The road has been long and the prize elusive, but it looks like the city is finally on the cusp of sealing the deal to purchase the so-called “crown jewel” Los Angeles River property at Taylor Yard called G2 parcel.
“We’re very close to acquiring the property,” said Arturo Chavez, Councilmember Gil Cedillo’s Chief of Staff. Chavez’ reveals this hesitantly, only because of the sensitive nature of the negotiations. The current effort started with a grant from the Mountains Recreation and Conservation Authority (MRCA), which the River LA had used to start analysis and negotiations. Then, the mayor’s team brought Union Pacific to the table and councilmember Gil Cedillo initiated a council motion that committed the city to negotiations.
Negotiations also have funding behind it. The Mayor’s office has a $40 million budget identified for G2 parcel’s acquisition. The current plan is to source this by issuing municipal bonds, a move that needs city council approval. The state of California also plans to utilize $25 million in unused park and water bond funds, announced California Senate President pro Tempore Kevin de León last September. Santa Monica Mountains Conservancy (SMMC) will have to apply for Wildlife Conservation Board to be granted the funds.
This isn’t the first time the city has heard such good news. Every so often, metaphorical silver threads bolster the city’s hopes. It sometimes takes the guise of budget lines in the Proposition O funds, which was eventually zeroed out in favor of other projects. Or, it can also be city council motions to check the status of negotiations for the critical land’s purchase.
But perhaps the finish line is finally in sight. According to Chavez, two key factors have changed in the last few years.
First, the city finally has a willing seller in Union Pacific.
Second, City Council has approved the environmental report for Alternative 20, the $1.3-billion plan to revitalize the Los Angeles River, solidifying G2 parcel’s role in the ambitious plan. A motion by Councilmember Mitch O’Farrell’s now asks for all Alternative 20 projects to go through his River committee as well as the Budget committee to ensure everything is financially sound.
With G2’s role addressed in Alternative 20, the city has been given the missing piece to proceed with purchase: a clear reason. “[The city] can’t just purchase property without a purpose. We have to be specific about it. The previous negotiations had the property being purchased for Proposition O, a water project, but now that’s changed because Alternative 20 has been approved.” Chavez says.
G2 is widely considered a lynchpin acquisition. Without it, the Los Angeles Revitalization would lose much of its impact.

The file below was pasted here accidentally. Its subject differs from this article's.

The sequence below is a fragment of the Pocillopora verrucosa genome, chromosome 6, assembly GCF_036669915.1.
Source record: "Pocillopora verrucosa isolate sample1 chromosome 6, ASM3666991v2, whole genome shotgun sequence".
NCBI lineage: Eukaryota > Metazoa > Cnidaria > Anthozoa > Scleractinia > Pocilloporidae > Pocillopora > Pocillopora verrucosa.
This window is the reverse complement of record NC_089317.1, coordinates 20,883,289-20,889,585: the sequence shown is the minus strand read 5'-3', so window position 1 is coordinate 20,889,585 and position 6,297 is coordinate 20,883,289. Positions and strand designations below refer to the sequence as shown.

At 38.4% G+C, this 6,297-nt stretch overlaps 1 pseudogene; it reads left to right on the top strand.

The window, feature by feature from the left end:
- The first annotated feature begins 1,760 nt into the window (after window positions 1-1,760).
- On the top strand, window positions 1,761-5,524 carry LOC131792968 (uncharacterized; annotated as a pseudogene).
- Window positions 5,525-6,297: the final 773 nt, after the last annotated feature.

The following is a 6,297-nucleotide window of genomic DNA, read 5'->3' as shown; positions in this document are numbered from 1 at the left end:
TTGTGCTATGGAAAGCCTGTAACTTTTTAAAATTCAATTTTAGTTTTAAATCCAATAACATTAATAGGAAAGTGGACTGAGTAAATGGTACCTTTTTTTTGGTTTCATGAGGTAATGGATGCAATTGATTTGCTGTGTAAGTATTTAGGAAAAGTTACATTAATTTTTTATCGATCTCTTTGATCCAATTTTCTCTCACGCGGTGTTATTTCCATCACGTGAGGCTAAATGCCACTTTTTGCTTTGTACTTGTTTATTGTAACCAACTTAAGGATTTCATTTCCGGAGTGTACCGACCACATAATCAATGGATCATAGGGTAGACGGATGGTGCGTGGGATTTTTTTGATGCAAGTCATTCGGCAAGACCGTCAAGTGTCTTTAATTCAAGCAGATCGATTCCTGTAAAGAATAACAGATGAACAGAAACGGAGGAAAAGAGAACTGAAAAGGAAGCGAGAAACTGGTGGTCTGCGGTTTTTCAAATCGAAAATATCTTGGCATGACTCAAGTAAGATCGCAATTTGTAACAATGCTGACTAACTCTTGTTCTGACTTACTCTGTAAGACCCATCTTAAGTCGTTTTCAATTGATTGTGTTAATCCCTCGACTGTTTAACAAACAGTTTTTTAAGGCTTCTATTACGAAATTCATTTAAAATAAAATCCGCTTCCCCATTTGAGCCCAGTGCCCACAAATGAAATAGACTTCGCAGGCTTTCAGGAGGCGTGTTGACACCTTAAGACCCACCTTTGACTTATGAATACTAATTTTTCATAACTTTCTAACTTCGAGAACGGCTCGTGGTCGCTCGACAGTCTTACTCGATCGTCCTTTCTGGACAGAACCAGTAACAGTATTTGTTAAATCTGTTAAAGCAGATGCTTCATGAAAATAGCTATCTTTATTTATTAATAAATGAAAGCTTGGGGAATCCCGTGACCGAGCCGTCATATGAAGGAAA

“This site would create a 42-acre green space in the middle of the city, providing extensive habitat restoration and a key access point so that local communities can connect to the river's natural beauty,” said the Mayor’s press secretary Connie Llanos. “The parcel is included in both the City's Los Angeles River Revitalization Master Plan and the U.S. Army Corps of Engineers' Los Angeles River Ecosystem Restoration project. The surrounding parcels have already been developed into the Rio de Los Angeles State Park, the Sonia Sotomayor Learning Academies, and the Taylor Yard Transit Village." Thanks in large part to the work of community leaders, including Melanie Winter and Raul Macias, who fought against industrial development at the 250-acre Taylor Yard, which G2 parcel sits on a portion of, in the 1990s and early 2000s.
According to Ellen Mackey, Senior Ecologist with the Metropolitan Water District of Southern California, the G2 parcel is one of the few large undeveloped areas by the river left in Los Angeles. Its sprawling proportions could help restore our emaciated riparian habitat by slowing the flow of water and letting it infiltrate into the ground, where it is cleansed and added to the city’s groundwater.
Not only does it play an outsized role for the city, but specifically to the northeast communities under Cedillo Chavez points out. “Apart from the G2 Parcel, there is literally no access to river in the Northeast.” City acquisition of the 42-acre property would give communities such as Cypress Park, Glassell Park, Lincoln Heights and Boyle Heights access to the river.
Christopher Kroll of California State Coastal Conservancy agrees. He said to KCET in a 2013 interview, “The Rio de Los Angeles state park isn't complete really until it touches the river," said Kroll, "It's really important that someone gets that in the public, whether it's the state or the city.”
But before the city can plan its ideal future by the river, it first needs to sign on the dotted line and there are proper procedures to be followed. Endless details need to be cross-checked by various city departments and approved by City Council.
One potentially thorny issue to address is who will undertake the clean up of the former locomotive engine maintenance yard. As the landowner, Union Pacific is ultimately responsible for cleaning up the soil contamination, or at the very least, ensuring that someone see that it is done.
If everything goes smoothly, Chavez does hope to see G2 in the City’s hands by the end of the year. However, knowing the mind boggling moving parts required to execute a deal like this, it would be prudent not to set our calendars on this very optimistic estimate.
Chavez cautions Angelenos not to expect overnight transformations. “It’s not all going to happen by tomorrow. This is a long-term project that will unfold for generations to come.”